Date: 9/9/20 1:01 am
From: TIM JANZEN <tjanzen...>
Subject: [obol] Eastern Oregon birding trip summary
Dear All,

I returned home in the evening on Sept. 7 from Eastern Oregon after a 4-day birding trip with my wife Rachel. We camped at Goose Lake State Park on Sept. 4 and then went down to the area just south of Davis Creek in California where the COMMON CRANE has been seen for the past month. The COMMON CRANE was with about 20 Sandhill Cranes on the east side of Highway 395 just south of the irrigated field in an area where there was some un-harvested wheat. Viewing conditions were not optimal since the cranes were feeding most of the time and thus kept their heads down quite a bit and we were also looking into the morning sun. In any case, my wife and I saw the COMMON CRANE at least 10 times during the 45 minutes that were there. I spent about 3 hours birding Goose Lake State Park and the nearby area on Sept. 5. The best birds were a pair of BLACK PHOEBES that were in a clearing in the willows about 50 yards north of the west most parking area just west of the railroad tracks. A SAY’S PHOEBE was also in the same area. At one point there was one of each species within about 5 feet of each other, which is the closest I have ever seen these two species at the same location. A BEWICK’S WREN was seen and heard just south of west most parking lot and two were in the same area just south of the state lake in California just west of the railroad tracks. The area around the campground was reasonably birdy, but there were relatively few migrant warblers. While I was there, I ran in to several birders from California who were looking for Yellow Rails. They said that as many as 8 had been reported in the wet field just south of the west most parking area. This field is just inside the California border. One YELLOW RAIL was reported in the same area inside the Oregon border on Aug. 4. See details at For full details for my sightings as well as 3 photos of the BLACK PHOEBES see It looks like David Mandell was there a day after me and found an AMERICAN REDSTART there. See his summary at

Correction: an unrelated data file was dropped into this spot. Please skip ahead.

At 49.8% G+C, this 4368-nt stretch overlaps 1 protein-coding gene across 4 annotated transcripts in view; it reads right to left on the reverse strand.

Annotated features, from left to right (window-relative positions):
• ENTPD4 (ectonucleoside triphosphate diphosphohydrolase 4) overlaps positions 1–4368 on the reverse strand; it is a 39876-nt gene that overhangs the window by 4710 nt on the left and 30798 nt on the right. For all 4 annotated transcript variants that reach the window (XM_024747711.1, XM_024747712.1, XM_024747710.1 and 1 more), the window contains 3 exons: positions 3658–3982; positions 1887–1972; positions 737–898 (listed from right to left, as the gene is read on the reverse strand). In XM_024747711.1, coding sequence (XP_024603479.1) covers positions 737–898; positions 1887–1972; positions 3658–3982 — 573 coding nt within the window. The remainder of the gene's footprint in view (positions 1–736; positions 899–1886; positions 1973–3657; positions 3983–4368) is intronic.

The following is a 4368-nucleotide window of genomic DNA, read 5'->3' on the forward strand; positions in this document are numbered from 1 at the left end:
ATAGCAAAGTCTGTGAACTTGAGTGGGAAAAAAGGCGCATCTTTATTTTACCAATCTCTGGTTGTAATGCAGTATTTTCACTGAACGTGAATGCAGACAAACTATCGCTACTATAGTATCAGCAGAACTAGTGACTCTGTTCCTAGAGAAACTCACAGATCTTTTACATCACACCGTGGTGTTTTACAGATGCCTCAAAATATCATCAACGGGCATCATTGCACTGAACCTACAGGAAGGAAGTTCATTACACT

From Lakeview we drove to Fields where I birded the oasis and the town for about an hour. The oasis was practically dead and the only migrant I could find was a WARBLING VIREO. After camping at Page Springs, I spent the morning of Sept. 7 birding the area around the campground. About 8:15 am I heard a vireo singing about 50 yards south of campsite #15 and after tracking the bird down I discovered that it was the PLUMBEOUS VIREO that has been recently reported from the campground. The bird moved into the draw just east of campsite #15 where my wife and I observed it with several other birders (Christine Gervais and her friend). While I was locating the Plumbeous Vireo, my attention was diverted to a YELLOW-BREASTED CHAT that flew into a Western Juniper tree just SE of campsite #15. See for more information including 3 photos of the Plumbeous Vireo.

I birded Malheur National Wildlife Refuge for the rest of the day and spent several hours late afternoon at Malheur HQ. A SNOWY EGRET and a male WOOD DUCK were on the display pond there at the headquarters. Migrant warblers were few in number. I saw 2 WILSON’S WARBLERS, but no Yellow-rumped Warblers. A female BLACK-CHINNED HUMMINGBIRD briefly visited the feeders. For a complete checklist see

I returned to Malheur HQ on the morning of Sept. 7. The SNOWY EGRET flew into the display pond while I was there and there were also a pair of WOOD DUCKS among the other waterfowl on the display pond. At least 5 LEWIS’S WOODPECKERS were seen flying around at the headquarters. There were about 3500 LONG-BILLED DOWITCHERS on the west side of the display pond, which was substantially more than had been present the previous afternoon. Migrant warblers were very few. See for details.

On the way home we stopped at the Thomas Orchards fruit stand in Kimberly at about 3:30 pm to buy some peaches and nectarines. I parked near the fruit stand and when I got out of the car I thought I saw a glimpse of red in the walnut tree right next to the fruit stand. After scanning the walnut tree for several minutes the male SUMMER TANAGER popped into view and perched on an exposed branch for about 2 minutes allowing my wife and me to see it as did several of the other customers there. I was able to get a few photos before the bird flew into the nearby peach orchard and didn’t reappear during the half-hour or so that we were there. I didn’t see the female Summer Tanager that has also been reported from this location. See for a photo of the Summer Tanager.

Tim Janzen

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